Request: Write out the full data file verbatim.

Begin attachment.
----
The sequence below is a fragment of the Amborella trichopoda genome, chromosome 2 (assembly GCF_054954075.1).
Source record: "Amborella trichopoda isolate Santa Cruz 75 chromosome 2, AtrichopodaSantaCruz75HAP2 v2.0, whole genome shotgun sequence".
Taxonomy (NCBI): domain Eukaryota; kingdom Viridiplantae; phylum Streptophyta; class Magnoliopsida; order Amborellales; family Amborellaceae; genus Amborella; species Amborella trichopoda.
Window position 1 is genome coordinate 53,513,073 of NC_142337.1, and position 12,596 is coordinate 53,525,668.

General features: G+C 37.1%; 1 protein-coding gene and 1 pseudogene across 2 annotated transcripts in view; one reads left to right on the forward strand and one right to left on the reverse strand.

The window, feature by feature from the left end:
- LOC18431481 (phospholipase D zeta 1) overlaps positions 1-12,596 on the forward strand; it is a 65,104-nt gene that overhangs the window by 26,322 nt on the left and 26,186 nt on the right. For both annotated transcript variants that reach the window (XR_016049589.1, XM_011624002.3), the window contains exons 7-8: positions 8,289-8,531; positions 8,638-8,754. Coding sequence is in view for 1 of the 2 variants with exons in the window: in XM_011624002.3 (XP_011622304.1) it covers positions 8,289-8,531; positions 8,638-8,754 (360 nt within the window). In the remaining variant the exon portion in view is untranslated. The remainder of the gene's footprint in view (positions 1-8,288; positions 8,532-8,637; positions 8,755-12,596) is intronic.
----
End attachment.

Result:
The sequence below is a fragment of the Amborella trichopoda genome, chromosome 2 (assembly GCF_054954075.1).
Source record: "Amborella trichopoda isolate Santa Cruz 75 chromosome 2, AtrichopodaSantaCruz75HAP2 v2.0, whole genome shotgun sequence".
Taxonomy (NCBI): domain Eukaryota; kingdom Viridiplantae; phylum Streptophyta; class Magnoliopsida; order Amborellales; family Amborellaceae; genus Amborella; species Amborella trichopoda.
Window position 1 is genome coordinate 53,513,073 of NC_142337.1, and position 12,596 is coordinate 53,525,668.

General features: G+C 37.1%; 1 protein-coding gene and 1 pseudogene across 2 annotated transcripts in view; one reads left to right on the forward strand and one right to left on the reverse strand.

The window, feature by feature from the left end:
- LOC18431481 (phospholipase D zeta 1) overlaps positions 1-12,596 on the forward strand; it is a 65,104-nt gene that overhangs the window by 26,322 nt on the left and 26,186 nt on the right. For both annotated transcript variants that reach the window (XR_016049589.1, XM_011624002.3), the window contains exons 7-8: positions 8,289-8,531; positions 8,638-8,754. Coding sequence is in view for 1 of the 2 variants with exons in the window: in XM_011624002.3 (XP_011622304.1) it covers positions 8,289-8,531; positions 8,638-8,754 (360 nt within the window). In the remaining variant the exon portion in view is untranslated. The remainder of the gene's footprint in view (positions 1-8,288; positions 8,532-8,637; positions 8,755-12,596) is intronic.